Dependency Injection the best design pattern

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Deep understanding of the dependency injection design pattern the most important thing for an awesome developer.

Problem

<?php

namespace PluginName;

class Order {
	public $id;
}

class OrderProcessing {
	public function create_new_order() {
		/* Some kind of logic for create order */
		$this->log( 'Order created!' );
	}
	private function log( string $message ) {
		echo "Save log with message: {$message}" . PHP_EOL;
	}
}

$order_processing = new OrderProcessing();
$order_processing->create_new_order();

The first problem that you can see is the single responsibility principle. In OrderProcessing we are using the logger logic. Let’s move this logic to the single class.

<?php

namespace PluginName;

class Logger {
	public function log( string $message ) {
		echo "Save log with message: {$message}" . PHP_EOL;
	}
}

class OrderProcessing {
	public function create_new_order() {
		/* Some kind of logic for create order */
		$logger = new Logger();
		$logger->log('Order created!');
	}
}

$order_processing = new OrderProcessing();
$order_processing->create_new_order();

Small refactoring, and we can reuse the Logger class in the different parts of our application. But we can’t change the Logger storage so easily.

For understanding the dependencies of the OrderProcessing class needs to read the whole class. Each external function or class that is used inside our class are called dependencies. Some dependencies are good, for example, some PHP function which sanitizes some property. But in our example, we have a bad dependency new Logger that is called hard dependency.

Why is hard dependency bad? Because we can’t change logic without changing these classes. If I want to change the storage of log records, then I need to change both classes.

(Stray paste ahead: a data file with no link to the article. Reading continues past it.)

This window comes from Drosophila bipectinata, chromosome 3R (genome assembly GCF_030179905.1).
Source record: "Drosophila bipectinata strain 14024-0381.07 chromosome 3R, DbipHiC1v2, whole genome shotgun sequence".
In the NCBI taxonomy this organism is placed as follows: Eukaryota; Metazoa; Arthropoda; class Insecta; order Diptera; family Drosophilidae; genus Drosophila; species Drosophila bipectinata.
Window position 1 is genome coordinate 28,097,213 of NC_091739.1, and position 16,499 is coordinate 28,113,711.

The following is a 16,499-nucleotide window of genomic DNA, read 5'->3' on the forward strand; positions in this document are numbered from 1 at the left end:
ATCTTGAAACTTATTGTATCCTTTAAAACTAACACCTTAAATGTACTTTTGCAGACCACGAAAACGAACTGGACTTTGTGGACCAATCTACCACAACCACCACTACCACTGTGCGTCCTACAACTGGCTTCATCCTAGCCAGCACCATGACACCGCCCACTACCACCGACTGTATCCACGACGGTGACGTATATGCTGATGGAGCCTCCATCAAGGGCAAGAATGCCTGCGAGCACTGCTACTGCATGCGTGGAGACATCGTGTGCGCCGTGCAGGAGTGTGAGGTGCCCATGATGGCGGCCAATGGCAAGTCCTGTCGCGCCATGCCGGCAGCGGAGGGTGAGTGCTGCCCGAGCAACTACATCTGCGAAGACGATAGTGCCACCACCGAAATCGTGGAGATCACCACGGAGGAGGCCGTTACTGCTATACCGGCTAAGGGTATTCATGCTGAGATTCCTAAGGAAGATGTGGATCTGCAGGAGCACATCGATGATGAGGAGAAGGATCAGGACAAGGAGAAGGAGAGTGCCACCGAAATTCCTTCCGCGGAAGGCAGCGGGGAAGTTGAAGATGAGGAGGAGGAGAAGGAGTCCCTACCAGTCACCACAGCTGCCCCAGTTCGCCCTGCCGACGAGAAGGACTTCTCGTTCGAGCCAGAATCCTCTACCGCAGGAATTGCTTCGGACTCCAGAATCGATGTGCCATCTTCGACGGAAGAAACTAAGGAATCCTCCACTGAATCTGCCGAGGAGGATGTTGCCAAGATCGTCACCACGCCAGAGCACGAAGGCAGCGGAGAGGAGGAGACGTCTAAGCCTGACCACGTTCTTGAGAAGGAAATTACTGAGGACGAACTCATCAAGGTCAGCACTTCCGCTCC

How do our example more flexible? Of course, use the dependency injection design pattern.

Introducing Dependency Injection

<?php

namespace PluginName;

class OrderProcessing {
	private $logger;
	public function __construct( Logger $loger ) {
		$this->logger = $logger;
	}
	public function create_new_order() {
		/* Some kind of logic for create order */
		$this->logger->log('Order created!');
	}
}

$logger           = new Logger();
$order_processing = new OrderProcessing( $logger );
$order_processing->create_new_order();

The best way it’s using the interface in the constructor instead of the Logger, but about it later.

More and more dependencies

<?php

namespace PluginName;

class OrderProcessing {
	private $logger;
	public function __construct( Logger $loger, OrderRepository $repository, SMSNotifier $sms_notifier ) {
		$this->logger       = $logger;
		$this->repository   = $repository;
 		$this->sms_notifier = $sms_notifier;
	}
	public function create_new_order() {
       		/* Some kind of logic for create order */
		$this->logger->log('Order created!');
	}
}

$repository       = new OrderRepository();
$sms_notifier     = new SMSNotifier();
$logger           = new Logger();